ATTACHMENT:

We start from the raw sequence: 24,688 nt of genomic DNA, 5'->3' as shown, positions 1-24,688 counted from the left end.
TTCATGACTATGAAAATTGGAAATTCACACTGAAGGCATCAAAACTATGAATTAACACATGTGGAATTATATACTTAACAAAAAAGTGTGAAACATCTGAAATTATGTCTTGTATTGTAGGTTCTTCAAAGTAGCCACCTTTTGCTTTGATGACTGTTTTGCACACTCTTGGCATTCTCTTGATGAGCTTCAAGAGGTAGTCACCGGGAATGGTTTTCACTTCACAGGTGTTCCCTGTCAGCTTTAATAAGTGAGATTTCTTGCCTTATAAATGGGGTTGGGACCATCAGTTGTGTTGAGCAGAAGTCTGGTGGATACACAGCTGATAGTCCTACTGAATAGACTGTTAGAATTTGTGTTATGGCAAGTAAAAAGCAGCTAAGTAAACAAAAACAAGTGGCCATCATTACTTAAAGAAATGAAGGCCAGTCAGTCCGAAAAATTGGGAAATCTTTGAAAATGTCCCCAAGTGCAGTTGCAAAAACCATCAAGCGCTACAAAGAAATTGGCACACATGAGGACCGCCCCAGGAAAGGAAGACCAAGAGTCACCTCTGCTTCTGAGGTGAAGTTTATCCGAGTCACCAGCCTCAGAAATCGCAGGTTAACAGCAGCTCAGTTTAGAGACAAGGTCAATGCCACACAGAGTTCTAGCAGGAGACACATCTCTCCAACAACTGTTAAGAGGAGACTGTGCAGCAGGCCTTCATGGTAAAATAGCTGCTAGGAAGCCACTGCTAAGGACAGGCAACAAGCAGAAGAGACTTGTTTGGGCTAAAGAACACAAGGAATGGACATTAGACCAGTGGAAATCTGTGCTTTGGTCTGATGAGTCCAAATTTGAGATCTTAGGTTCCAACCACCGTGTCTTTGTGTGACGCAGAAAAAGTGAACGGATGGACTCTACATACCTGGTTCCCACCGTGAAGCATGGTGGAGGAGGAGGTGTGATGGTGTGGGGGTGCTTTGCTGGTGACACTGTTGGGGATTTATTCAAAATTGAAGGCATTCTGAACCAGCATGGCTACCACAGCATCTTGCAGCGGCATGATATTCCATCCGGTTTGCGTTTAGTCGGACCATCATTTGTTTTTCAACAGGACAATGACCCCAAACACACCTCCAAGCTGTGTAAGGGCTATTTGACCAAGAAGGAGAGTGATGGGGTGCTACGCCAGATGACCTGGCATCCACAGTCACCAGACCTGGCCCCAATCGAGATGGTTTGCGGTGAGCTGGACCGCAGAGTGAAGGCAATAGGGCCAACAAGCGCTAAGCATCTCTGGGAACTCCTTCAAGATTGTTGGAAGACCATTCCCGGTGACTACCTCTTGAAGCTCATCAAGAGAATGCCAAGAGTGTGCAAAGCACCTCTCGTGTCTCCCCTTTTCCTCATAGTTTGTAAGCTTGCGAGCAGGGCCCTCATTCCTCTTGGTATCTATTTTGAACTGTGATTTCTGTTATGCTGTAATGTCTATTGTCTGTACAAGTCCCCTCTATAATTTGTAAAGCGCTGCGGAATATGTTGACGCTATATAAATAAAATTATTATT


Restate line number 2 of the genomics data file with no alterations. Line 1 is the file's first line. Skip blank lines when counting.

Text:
TTCATGACTATGAAAATTGGAAATTCACACTGAAGGCATCAAAACTATGAATTAACACATGTGGAATTATATACTTAACAAAAAAGTGTGAAACATCTGAAATTATGTCTTGTATTGTAGGTTCTTCAAAGTAGCCACCTTTTGCTTTGATGACTGTTTTGCACACTCTTGGCATTCTCTTGATGAGCTTCAAGAGGTAGTCACCGGGAATGGTTTTCACTTCACAGGTGTTCCCTGTCAGCTTTAATAAGTGAGATTTCTTGCCTTATAAATGGGGTTGGGACCATCAGTTGTGTTGAGCAGAAGTCTGGTGGATACACAGCTGATAGTCCTACTGAATAGACTGTTAGAATTTGTGTTATGGCAAGTAAAAAGCAGCTAAGTAAACAAAAACAAGTGGCCATCATTACTTAAAGAAATGAAGGCCAGTCAGTCCGAAAAATTGGGAAATCTTTGAAAATGTCCCCAAGTGCAGTTGCAAAAACCATCAAGCGCTACAAAGAAATTGGCACACATGAGGACCGCCCCAGGAAAGGAAGACCAAGAGTCACCTCTGCTTCTGAGGTGAAGTTTATCCGAGTCACCAGCCTCAGAAATCGCAGGTTAACAGCAGCTCAGTTTAGAGACAAGGTCAATGCCACACAGAGTTCTAGCAGGAGACACATCTCTCCAACAACTGTTAAGAGGAGACTGTGCAGCAGGCCTTCATGGTAAAATAGCTGCTAGGAAGCCACTGCTAAGGACAGGCAACAAGCAGAAGAGACTTGTTTGGGCTAAAGAACACAAGGAATGGACATTAGACCAGTGGAAATCTGTGCTTTGGTCTGATGAGTCCAAATTTGAGATCTTAGGTTCCAACCACCGTGTCTTTGTGTGACGCAGAAAAAGTGAACGGATGGACTCTACATACCTGGTTCCCACCGTGAAGCATGGTGGAGGAGGAGGTGTGATGGTGTGGGGGTGCTTTGCTGGTGACACTGTTGGGGATTTATTCAAAATTGAAGGCATTCTGAACCAGCATGGCTACCACAGCATCTTGCAGCGGCATGATATTCCATCCGGTTTGCGTTTAGTCGGACCATCATTTGTTTTTCAACAGGACAATGACCCCAAACACACCTCCAAGCTGTGTAAGGGCTATTTGACCAAGAAGGAGAGTGATGGGGTGCTACGCCAGATGACCTGGCATCCACAGTCACCAGACCTGGCCCCAATCGAGATGGTTTGCGGTGAGCTGGACCGCAGAGTGAAGGCAATAGGGCCAACAAGCGCTAAGCATCTCTGGGAACTCCTTCAAGATTGTTGGAAGACCATTCCCGGTGACTACCTCTTGAAGCTCATCAAGAGAATGCCAAGAGTGTGCAAAGCACCTCTCGTGTCTCCCCTTTTCCTCATAGTTTGTAAGCTTGCGAGCAGGGCCCTCATTCCTCTTGGTATCTATTTTGAACTGTGATTTCTGTTATGCTGTAATGTCTATTGTCTGTACAAGTCCCCTCTATAATTTGTAAAGCGCTGCGGAATATGTTGACGCTATATAAATAAAATTATTATT